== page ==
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Quiet-Minded: AFS Horse Expert Shares Advise on finding next Midnight Matador

Quiet-Minded: AFS Horse Expert Shares Advise on finding next Midnight Matador

When it comes to selecting a horse for Texas Tech’s next Masked Rider, the nature of the animal is just as important as the training. It’s an important point considering this week’s announcement that the university’s current and longest-serving horse mascot, Midnight Matador, is retiring due to a leg injury that hampers running.

“You’ve got to start with a horse that’s got a good nature about him, that’s quiet-minded, easy to get along with, doesn’t have a lot of bad habits, just a horse that’s gentle and quiet is one of the things you’ve got to look for,” said Sam Jackson, associate chair and associate professor with Tech’s Department of Animal and Food Sciences.

“After that, what we want is a horse that has actually done a lot of things before we get them, in other words, they need to be pretty broke. They need to have been in a lot of different environments so they’re not scared of stuff.”

Jackson works with the mascot and has served on the Masked Rider’s advisory committee for more than 15 years. He said training involves:
• Getting the horse to understand leg cues
• Getting the horse to know when to stand against the wall, stop and back up
• Getting the horse to respond in a timely, safe manner
• Testing the horse’s reactions to stimuli like loud noises and flags.

If Tech finds a horse that has a high level of training already, the time to learn the skills to be mascot can be short, Jackson said. The handlers will work with the horse daily to get it to a comfortable point. Quarter horses primarily have been used as the mascot in the past, and a thoroughbred could be used if one met the criteria. The black color requirement will rule out some breeds.

The official mascot of the university dates back to 1954. At the Gator Bowl on New Year’s Day, Joe Kirk Fulton rushed onto the field on a black horse, followed by the football team. The horse and the rider, who wears a black mask, bolero hat, cape and boots, have combined to reflect the area’s Spanish influence. Each year, they make about 150 appearances, traveling between 10,000 and 15,000 miles to represent the university.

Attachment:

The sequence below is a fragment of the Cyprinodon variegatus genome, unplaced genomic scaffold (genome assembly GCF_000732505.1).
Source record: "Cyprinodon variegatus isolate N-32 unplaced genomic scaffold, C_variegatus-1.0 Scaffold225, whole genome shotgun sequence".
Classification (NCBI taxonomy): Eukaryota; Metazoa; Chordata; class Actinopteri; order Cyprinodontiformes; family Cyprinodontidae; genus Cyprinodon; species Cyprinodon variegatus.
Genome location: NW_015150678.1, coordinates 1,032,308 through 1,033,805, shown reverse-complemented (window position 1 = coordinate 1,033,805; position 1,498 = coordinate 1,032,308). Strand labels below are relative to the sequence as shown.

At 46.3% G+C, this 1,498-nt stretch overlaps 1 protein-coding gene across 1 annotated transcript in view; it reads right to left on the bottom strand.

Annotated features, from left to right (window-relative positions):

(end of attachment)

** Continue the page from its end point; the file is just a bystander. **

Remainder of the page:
Recognized by The Associated Press as one of the Top 10 “coolest” college mascots, the 13-year-old Midnight Matador has been featured on ESPN College Gameday, ESPN Road Trip, 60 Minutes, and in the American Quarter Horse Journal. In addition to home football games, he has run at home baseball games, the Alamo Bowl, and at Cowboy Stadium.

Midnight Matador was selected for the Masked Rider program in 2002 at the age of three from Hoggett Ranches in Bluff Dale. He’s carried 11 Masked Riders down the football field in the traditional team-leading entry including Jessica Melvin, Ben Holland, Stockard Moncibaiz, Justin Burgin, Amy Bell, Kevin Burns, Ashley Hartzog, Brianne Aucutt Hight, Christi Chadwell, Bradley Skinner – the 50th Masked Rider – and current Masked Rider Ashley Wenzel. Only Masked Rider horse Happy IV-II’s eight-year term from 1980-1987 is the closest in length of service.

Written By Brittany Hoover
Additional Reporting by Leslie Cranford

CONTACT: Leslie Thompson, chairman and professor, Department of Animal and Food Sciences, Texas Tech University at 806-742-2805, ext 224 or


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